What is cassava?
Cassava is a tropical shrub that originated in the Amazon region of South America. The plant is exceptional in its ability to capture sunlight and carbon dioxide and convert and store them as starch and biomass, while also producing very high levels of protein. Even when not grown intensively, cassava can produce more than 250,000 calories per hectare per day, compared to 176,000 for rice, 110,000 for wheat and 200,000 for corn.
Although relatively unfamiliar to many people in developed countries, cassava is the world’s fourth largest crop, the fifth largest source of carbohydrate calories and the primary source of calories for up to 1 billion people, half of which are in Sub-Saharan Africa.
Cassava has been referred to as the Rambo crop due to its ability to tolerate depleted soils and areas of low and unreliable rainfall. Cassava is believed to be one of the few major food crops expected to thrive under the higher temperatures and the elevated levels of carbon dioxide anticipated as a consequence of climate change.
Is cassava flour the same as tapioca flour and tapioca starch?
No, they are not the same product.
There is a widespread misunderstanding of the distinction between true cassava flour and the more widely known tapioca starch. To add to the confusion, tapioca starch is often marketed as tapioca flour. (You may have noticed the same ambiguity with corn starch being mislabelled as corn flour). The misunderstanding is, to put it bluntly, being exploited by many manufacturers, suppliers, distributors and retailers of tapioca-containing products.
I believe this article neatly clarifies the distinction between cassava flour and tapioca starch. The upshot is tapioca – starch and flour – is a highly refined starch extracted from the cassava root, and as such contains only trace amounts of minerals, vitamins and, most importantly, true dietary fibre.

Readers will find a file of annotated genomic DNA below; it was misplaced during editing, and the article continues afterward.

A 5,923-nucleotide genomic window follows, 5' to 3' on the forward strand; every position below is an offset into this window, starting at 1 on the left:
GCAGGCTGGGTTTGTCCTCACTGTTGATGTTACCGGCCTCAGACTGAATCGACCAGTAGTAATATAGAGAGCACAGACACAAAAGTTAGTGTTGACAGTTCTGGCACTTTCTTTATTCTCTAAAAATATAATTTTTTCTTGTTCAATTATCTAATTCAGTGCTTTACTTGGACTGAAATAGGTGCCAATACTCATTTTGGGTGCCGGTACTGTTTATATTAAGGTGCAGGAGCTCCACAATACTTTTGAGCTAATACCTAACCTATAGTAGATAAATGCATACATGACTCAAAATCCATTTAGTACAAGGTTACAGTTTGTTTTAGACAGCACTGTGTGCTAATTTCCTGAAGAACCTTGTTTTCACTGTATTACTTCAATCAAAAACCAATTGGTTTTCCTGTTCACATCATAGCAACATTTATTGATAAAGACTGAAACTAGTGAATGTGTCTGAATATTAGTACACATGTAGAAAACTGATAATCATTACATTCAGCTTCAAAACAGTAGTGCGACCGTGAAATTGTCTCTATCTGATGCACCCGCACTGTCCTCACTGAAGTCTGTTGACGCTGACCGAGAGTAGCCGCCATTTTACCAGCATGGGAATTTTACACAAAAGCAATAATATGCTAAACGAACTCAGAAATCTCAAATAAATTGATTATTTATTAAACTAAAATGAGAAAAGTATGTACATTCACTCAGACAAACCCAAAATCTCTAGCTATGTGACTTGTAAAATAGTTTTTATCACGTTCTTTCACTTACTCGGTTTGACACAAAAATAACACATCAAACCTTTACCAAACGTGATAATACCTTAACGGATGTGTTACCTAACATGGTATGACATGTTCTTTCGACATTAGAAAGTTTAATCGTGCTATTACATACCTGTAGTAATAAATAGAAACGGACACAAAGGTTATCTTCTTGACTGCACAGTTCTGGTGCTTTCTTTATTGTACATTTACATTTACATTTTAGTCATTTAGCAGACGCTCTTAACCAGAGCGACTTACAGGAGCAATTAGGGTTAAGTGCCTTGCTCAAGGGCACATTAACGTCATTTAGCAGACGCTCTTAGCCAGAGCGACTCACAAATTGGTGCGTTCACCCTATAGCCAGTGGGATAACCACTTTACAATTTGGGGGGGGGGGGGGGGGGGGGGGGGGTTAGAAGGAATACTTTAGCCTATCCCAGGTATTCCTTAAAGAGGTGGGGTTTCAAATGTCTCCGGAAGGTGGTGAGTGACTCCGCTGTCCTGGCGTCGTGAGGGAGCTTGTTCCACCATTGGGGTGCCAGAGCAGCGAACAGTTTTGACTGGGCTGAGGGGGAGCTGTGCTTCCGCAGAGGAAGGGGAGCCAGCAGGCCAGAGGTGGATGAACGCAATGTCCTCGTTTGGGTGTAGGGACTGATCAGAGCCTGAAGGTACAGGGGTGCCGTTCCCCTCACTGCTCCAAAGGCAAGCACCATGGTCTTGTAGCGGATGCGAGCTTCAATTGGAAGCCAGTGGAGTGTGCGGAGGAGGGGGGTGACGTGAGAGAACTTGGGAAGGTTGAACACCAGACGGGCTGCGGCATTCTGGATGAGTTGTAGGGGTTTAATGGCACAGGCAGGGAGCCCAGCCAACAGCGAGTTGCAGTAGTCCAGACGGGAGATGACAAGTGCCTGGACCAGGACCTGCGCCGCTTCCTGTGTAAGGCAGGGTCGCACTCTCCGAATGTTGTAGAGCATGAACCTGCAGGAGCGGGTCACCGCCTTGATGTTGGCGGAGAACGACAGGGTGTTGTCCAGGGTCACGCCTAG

Tapioca starch/flour is a high GI carbohydrate which the body rapidly converts into sugar (i.e. glucose). This is a serious consideration for those on calorie-controlled diets and those with diabetics.
Many commodity-type starches and flours - such as white rice flour, potato starch and corn starch - are, like tapioca starch/flour, generally very low in fibre and nutrients and as such are little more than low-cost fillers that just happen to be gluten-free. Many premade GF foods and GF premixes use high levels of low grade GF flours/starches to cut costs, and must then add numerous chemical additives to achieve the desired taste, appearance and functionality.
The most important difference between cassava flour and the tapioca products is, however, the level and composition of the dietary fibre. Cassava flour typically contains around 8 to 10% dietary fibre.
Moreover, the fibre in cassava flour is rich in the soluble and fermentable fractions, notably pectins and hemicelluloses.
Tapioca starch/flour, by contrast, contains less than 0.5% total dietary fibre and typically less than 0.2%.
Furthermore, in the production of tapioca starch/flour, sulphur dioxide or sodium metabisulphite are almost always used as whitening and sterilising agents. Some tapioca producers also use oil-based surfactants in their process. Whilst the amount present in the final product is minuscule and generally not of concern, the consumer should be aware of this fact.
Consumers should also be aware that 100% of the tapioca starch consumed in Australia is imported, almost exclusively from Thailand. That is, there are no tapioca producers in Australia. There are no potato flour producers in Australia and domestic production of corn (maize) starch and potato starch is also relatively small.
Three Spades Cassava Flour is true cassava flour; grown and milled entirely in Australia with the only inputs to the flour-making process being: (1) fresh cassava roots, (2) water, (3) sunshine, (4) electricity and, (5) loads of physical work.
I am aware that raw cassava contains cyanide. Does Three Spades flour contain cyanide?
The cassava root does indeed contain cyanide in an organic form (cyanogenic glycosides), as do many common foods, most notably almonds, sorghum, bamboo shoots, lima beans and the seeds and kernels of many popular stone fruits.
However, in the case of our flour, virtually all the cyanide is eliminated when the root is ground and then air-dried in the flour-making process. (Cassava contains the enzymes required to break down cyanogenic glucosides. Grinding ensures the two are brought in contact with each other).
Under the guidelines of Food Standards Australia & New Zealand, foods cannot contain more than 10ppm (10mg/kg) hydrocyanic acid (hydrogen cyanide).
The cyanide content of Three Spades Cassava Flour is routinely tested by the team headed by Associate Professor Ros Gleadow at the Monash University School of Biological Science, a world leader in the study of plant cyanogenics. Professor Gleadow has been advising Three Spades since the establishment of its North Queensland operations.